(While I always argue that stoves do both: convective heat input into the home as well as radiative heat input) I would qualify most inserts as less radiant and more convective. Hence the fans, airflow etc. Simply insufficient surface area exposed to the room for a lot IR radiative heat input into the room.

I'm not sure the pot of water on a BK is a useful thing. (I don't know the other inserts well) The double wall air-flow system makes the top surface less hot (less heating the pot). I don't know about the other stoves, but with my BK (freestanding, Chinook), the paint easily scratches. A pot and a single grain of sand will likely result in scratching. I did hear that the paint on BKs is top of the line - so I suspect other steel stoves won't differ much in this respect, but I can't guarantee others would not be better.

I believe the fan on the BK is easy to service (if needed) - I remember it can roll out.
 
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blazers

New Member
Feb 23, 2022
5
97008
Thanks Evan for the reply Evan.
Flush looks better ones that project out are more radiant. BKs are good products. That’s probably what I would choose if you are ok with the looks of the princess. We have nice looking jotul stove upstairs and the cheapest decent insert in downstairs walkout. Basement insert saw 20-30 loads this winter. Upstairs ran a bit over a cord through it. I like the secondary flame show. We have a heatpump and run it until the temps drop below 45. Once the heatpump goes off them basement temps drop and it can get cold down there once the stove has been running for more than a day. I will be installing a mini split down there. Running two stoves is more work than I want on a weekday.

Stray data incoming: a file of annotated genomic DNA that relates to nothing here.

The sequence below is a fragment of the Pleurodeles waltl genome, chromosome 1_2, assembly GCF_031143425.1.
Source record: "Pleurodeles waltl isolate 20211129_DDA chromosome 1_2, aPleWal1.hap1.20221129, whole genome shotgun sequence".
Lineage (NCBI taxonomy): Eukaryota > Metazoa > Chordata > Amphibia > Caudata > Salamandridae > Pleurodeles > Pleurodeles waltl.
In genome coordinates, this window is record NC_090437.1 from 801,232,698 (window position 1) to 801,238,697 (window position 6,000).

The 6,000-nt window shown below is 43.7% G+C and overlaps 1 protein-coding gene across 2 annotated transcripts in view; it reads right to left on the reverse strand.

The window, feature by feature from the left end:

Just my thoughts. Check out the pacific energy inserts too. https://www.pacificenergy.net/products/wood/?swoof=1&_sft_product_cat=wood&product_class=inserts

Evan
Thanks. I'll re-check out the Pacific Energy. My brother got one a couple years back. I stopped into a dealer that sold them when just starting to think about these and not quite sure of the details about the tax credit. They had a pellet stove insert with a note about the tax credit. I asked if the PE wood insert he was showing me qualified, and he said he did not know anything about that. Seemed fishy. Maybe that was really the case and he honestly did not, but kind of doubt that as he seeme knowledable up to that point. It would have been stronger to say it did not hit the % needed but explain reasons I may want to consider anyway. Perhaps another dealer has units they'd want to make a deal on.

What you said there about running 2 stoves is more work than you want on a weekday is something I ought to think about. I should probably lean toward a gas insert for the downstairs fireplace - it is very close to an existing line and where it comes into the house.
 

blazers

New Member
Feb 23, 2022
5
97008